Jeff Spiegel (@JeffSpiegel)
I’ll preface my thoughts with the idea that I wouldn’t pay either what they’re asking for (if given the choice). However, given that the question implies I have to pick one, I think I would take Scherzer.
For starters, he’s younger (30, compared to 33-year-old Shields), and, to put it simply, he’s just been better the past two years. With almost 500 strikeouts to go along with a WAR of 12.7, an ERA of 3.02 and a WHIP of 1.07, Scherzer has been fantastic. While Shields has been good for longer (four-straight really good seasons), he just hasn’t been as dominant.
Scherzer is a No. 1, Shields is probably a No. 2 on an elite team. With Zack Greinke potentially opting out after the 2015 season, Scherzer would be a much better replacement — even if it cost an extra $50 million over six years.
Matthew Moreno (@MMoreno1015)
Looks like this is a unanimous decision. As everyone has already stated, Scherzer is the better pitcher of the two and if the Dodgers are going to spend the money and lose a first-round pick in the 2015 draft then they might as well go out and get the best talent available.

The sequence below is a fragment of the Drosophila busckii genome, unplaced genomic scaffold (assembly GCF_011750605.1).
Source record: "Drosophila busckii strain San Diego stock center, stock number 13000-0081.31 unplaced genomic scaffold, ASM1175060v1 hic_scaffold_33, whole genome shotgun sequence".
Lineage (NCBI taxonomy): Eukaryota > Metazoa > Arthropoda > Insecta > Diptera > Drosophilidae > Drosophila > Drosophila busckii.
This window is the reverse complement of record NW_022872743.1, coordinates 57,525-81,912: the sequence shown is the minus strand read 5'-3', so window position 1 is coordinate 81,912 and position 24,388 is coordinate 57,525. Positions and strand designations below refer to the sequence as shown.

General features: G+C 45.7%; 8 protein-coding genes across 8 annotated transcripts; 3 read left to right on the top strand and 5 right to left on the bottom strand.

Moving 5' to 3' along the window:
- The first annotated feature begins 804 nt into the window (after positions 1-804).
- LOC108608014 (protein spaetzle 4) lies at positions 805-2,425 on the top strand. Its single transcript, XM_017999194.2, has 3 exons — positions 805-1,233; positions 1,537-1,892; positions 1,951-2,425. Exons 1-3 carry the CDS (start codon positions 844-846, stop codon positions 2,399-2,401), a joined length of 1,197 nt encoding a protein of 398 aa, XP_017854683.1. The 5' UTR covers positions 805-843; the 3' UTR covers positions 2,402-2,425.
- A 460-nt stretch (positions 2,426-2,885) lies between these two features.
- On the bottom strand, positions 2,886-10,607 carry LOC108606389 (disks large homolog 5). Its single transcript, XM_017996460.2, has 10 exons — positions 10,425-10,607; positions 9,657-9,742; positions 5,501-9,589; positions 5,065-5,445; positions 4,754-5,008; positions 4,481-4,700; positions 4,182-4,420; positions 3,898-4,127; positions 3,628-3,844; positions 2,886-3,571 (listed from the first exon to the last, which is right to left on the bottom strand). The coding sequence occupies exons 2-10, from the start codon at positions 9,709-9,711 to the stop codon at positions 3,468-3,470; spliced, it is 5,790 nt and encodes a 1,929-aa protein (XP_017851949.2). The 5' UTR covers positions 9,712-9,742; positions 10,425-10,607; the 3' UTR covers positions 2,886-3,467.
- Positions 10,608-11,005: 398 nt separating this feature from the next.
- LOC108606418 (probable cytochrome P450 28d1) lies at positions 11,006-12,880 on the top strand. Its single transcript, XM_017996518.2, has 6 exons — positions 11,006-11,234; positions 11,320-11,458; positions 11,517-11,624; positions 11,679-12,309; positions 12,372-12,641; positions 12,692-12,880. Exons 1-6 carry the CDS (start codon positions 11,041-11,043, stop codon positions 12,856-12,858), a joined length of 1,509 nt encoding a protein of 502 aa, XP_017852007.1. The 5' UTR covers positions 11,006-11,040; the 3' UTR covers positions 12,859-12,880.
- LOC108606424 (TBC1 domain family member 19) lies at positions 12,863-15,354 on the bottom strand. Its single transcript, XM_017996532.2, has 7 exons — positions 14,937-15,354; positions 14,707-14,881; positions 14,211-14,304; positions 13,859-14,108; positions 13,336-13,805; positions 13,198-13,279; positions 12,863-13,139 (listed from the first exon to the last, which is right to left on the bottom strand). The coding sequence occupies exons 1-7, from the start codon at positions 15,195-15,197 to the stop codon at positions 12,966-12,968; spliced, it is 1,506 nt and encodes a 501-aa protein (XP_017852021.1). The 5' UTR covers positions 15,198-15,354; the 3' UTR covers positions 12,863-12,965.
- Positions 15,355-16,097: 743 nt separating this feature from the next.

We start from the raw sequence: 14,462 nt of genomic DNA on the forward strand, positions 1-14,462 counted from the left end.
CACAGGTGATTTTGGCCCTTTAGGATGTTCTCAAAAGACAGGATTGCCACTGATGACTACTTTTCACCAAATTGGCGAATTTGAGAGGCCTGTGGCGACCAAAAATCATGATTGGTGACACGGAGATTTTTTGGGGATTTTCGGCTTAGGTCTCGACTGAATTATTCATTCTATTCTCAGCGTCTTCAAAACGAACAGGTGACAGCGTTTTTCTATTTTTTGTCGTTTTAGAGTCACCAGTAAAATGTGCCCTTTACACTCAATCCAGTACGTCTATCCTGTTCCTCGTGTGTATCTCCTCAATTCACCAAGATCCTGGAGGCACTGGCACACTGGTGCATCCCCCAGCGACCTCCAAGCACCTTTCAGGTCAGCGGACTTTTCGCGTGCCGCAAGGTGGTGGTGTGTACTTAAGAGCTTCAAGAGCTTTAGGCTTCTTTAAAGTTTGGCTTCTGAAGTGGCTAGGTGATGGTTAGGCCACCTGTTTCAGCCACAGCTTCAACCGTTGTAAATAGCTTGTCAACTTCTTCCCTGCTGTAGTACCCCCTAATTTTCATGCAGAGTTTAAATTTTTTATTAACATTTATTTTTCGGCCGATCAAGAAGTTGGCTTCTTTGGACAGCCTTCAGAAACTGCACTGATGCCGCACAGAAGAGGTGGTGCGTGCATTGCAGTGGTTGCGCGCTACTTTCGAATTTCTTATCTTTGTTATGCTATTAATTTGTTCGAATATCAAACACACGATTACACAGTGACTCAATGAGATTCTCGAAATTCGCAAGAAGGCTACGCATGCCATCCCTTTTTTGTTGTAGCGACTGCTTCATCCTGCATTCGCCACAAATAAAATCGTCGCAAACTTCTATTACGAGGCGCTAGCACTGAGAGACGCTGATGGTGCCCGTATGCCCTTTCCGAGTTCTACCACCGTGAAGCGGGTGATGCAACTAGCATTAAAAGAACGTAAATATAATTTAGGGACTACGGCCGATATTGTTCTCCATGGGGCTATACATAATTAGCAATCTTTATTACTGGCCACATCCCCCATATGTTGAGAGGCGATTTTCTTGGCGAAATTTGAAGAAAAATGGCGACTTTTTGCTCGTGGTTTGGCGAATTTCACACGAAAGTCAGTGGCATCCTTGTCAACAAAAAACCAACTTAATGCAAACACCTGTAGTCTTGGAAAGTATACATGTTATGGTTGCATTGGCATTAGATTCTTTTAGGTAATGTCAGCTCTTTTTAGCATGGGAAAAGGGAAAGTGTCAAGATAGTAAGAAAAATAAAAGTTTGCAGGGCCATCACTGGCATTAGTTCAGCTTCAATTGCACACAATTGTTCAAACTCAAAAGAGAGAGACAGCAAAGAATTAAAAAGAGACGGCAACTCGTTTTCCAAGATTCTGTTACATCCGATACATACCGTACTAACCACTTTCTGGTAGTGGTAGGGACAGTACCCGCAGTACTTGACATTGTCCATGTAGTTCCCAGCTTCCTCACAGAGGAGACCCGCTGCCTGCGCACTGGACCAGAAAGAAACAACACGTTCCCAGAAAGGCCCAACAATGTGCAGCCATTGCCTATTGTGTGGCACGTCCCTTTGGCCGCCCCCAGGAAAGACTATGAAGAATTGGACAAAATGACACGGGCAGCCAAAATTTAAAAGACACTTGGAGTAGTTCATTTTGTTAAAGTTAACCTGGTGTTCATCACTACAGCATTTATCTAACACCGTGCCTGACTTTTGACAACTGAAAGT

As previously stated, it’s important to keep in mind Greinke potentially opting out after the season. He’ll turn 32 years old on Oct. 21 and needing to re-sign him to a long-term deal may not be the wisest of decisions.
Furthermore, Scherzer has fared better in the postseason than Shields. See his 4-3 record (12 games; 10 starts), 3.73 ERA and 1.13 WHIP to Shields’ 3-6 record (11 starts), 5.46 ERA and 1.53 WHIP. For as great as Clayton Kershaw is, the jury is still out on his ability to pitch well in October.
With a quartet of Kershaw, Greinke, Ryu and Scherzer, the Dodgers conceivably wouldn’t be forced to start any of their pitchers on short rest, and Brandon McCarthy suddenly bolsters the bullpen if a long reliever/swingman is needed.